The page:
Folk medicine has existed for as long as human beings have existed. In an effort to cope with an environment that was often dangerous, humans, and their ancestors, began to develop ways of lessening pain and treating physical and mental problems. At first, many of the ways of treating these problems undoubtedly came through trial and error, using various plants and other methods derived from observation of how animals reacted to and treated illnesses and injuries. Over time, individuals within family and tribal groups became more skilled at helping the sick and injured, and some of these became responsible for carrying out healing ceremonies, religious rituals, and other rites designed to ensure the safety and health of their communities.
Many of the methods for treating injuries and diseases have been passed down through families for generations, and some of these have been adopted for use by the medical profession. Those treatments not commonly believed to fit within the framework of modern medical practice are commonly identified as folk medicine. Illnesses whose etiologies are not recognized by Western medical practice are known as folk illnesses. Folk illnesses are shaped by the cultural and ethnic groups from which they emerge. They are specific to the cosmology of the cultural and ethnic group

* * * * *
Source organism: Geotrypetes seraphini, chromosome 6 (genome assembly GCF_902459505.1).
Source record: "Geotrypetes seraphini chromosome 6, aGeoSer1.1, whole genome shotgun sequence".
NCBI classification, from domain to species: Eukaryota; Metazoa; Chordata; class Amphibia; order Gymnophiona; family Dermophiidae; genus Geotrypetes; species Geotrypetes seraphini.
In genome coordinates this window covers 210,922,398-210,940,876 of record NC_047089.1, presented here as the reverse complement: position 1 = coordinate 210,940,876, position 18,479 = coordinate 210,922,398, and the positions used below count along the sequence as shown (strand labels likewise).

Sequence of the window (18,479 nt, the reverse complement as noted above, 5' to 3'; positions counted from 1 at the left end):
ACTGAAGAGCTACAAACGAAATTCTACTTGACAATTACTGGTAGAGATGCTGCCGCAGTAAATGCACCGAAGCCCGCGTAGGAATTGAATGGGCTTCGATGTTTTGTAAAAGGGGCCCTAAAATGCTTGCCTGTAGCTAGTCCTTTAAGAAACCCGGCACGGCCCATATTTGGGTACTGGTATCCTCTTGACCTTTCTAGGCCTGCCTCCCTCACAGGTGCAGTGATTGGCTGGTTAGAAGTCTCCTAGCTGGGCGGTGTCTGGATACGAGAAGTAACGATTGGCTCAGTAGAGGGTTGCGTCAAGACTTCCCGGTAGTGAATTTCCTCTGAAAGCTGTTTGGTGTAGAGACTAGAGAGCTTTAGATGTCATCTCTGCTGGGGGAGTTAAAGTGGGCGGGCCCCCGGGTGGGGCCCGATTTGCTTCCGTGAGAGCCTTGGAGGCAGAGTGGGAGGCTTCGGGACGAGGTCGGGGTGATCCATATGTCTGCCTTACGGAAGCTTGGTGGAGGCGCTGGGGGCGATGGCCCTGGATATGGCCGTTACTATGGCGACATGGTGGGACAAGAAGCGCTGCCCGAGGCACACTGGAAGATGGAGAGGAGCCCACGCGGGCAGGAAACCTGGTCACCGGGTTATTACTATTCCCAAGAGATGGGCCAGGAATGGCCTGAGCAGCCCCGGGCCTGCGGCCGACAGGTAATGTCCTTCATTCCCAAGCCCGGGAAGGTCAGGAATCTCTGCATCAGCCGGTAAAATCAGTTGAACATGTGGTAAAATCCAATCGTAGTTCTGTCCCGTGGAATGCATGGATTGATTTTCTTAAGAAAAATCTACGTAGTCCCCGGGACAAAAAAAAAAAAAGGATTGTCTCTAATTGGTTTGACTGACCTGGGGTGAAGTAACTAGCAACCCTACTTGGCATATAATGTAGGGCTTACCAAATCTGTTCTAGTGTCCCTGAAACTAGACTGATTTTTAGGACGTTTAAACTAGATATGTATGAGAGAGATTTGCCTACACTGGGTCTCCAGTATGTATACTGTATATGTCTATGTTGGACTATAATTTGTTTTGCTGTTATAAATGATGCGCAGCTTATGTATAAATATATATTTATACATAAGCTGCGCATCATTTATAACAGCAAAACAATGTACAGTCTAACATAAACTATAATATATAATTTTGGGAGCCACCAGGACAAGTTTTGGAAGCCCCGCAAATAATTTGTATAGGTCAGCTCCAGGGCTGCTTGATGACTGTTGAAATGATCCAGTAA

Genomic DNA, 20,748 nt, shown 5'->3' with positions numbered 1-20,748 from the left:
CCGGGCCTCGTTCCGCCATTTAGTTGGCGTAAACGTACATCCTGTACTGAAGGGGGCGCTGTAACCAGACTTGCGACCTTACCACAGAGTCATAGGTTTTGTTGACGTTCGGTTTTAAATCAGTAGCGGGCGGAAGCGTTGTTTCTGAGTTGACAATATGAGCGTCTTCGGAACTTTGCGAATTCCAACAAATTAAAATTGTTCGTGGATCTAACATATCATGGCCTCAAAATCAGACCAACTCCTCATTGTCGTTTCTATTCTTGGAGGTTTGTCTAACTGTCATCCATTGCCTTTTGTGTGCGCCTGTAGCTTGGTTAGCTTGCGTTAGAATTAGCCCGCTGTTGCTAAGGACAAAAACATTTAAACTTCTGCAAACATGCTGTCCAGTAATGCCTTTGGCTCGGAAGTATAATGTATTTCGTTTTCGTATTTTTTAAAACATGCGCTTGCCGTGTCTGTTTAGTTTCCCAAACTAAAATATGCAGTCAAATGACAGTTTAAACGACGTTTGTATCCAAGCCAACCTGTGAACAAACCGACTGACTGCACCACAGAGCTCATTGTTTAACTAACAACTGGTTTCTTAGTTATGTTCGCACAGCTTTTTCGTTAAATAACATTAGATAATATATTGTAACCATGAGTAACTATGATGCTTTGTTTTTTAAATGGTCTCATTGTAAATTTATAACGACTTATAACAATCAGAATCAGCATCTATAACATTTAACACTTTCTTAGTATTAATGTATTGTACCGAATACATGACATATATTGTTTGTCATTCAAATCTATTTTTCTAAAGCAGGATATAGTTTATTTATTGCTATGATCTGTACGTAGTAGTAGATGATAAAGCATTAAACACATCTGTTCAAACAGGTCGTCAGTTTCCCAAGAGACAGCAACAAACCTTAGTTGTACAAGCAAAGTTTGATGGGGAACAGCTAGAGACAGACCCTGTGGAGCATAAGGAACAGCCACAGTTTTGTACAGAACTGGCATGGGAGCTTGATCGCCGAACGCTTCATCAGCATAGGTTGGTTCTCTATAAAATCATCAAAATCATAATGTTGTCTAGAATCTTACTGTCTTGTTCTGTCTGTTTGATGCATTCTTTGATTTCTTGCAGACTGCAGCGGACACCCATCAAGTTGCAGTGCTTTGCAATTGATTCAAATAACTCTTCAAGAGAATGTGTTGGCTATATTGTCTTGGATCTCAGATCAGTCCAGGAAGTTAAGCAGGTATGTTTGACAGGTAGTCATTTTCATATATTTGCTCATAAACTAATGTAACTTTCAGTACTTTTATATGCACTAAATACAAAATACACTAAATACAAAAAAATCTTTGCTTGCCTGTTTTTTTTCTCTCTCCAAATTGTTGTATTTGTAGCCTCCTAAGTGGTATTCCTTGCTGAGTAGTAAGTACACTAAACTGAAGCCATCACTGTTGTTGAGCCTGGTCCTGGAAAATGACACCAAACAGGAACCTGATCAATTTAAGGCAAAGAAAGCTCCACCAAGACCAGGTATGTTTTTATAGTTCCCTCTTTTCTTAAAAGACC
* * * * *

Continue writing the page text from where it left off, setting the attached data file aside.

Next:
It is important to understand that some folk illnesses have common symptoms that are treated by Western medical practitioners, while other symptoms may not be understood by Western medicine to mean the same sort of thing. In the previous example, failure to thrive has a specific Western medical connotation and treatment approach that is different from that employed by those believing in liver grown.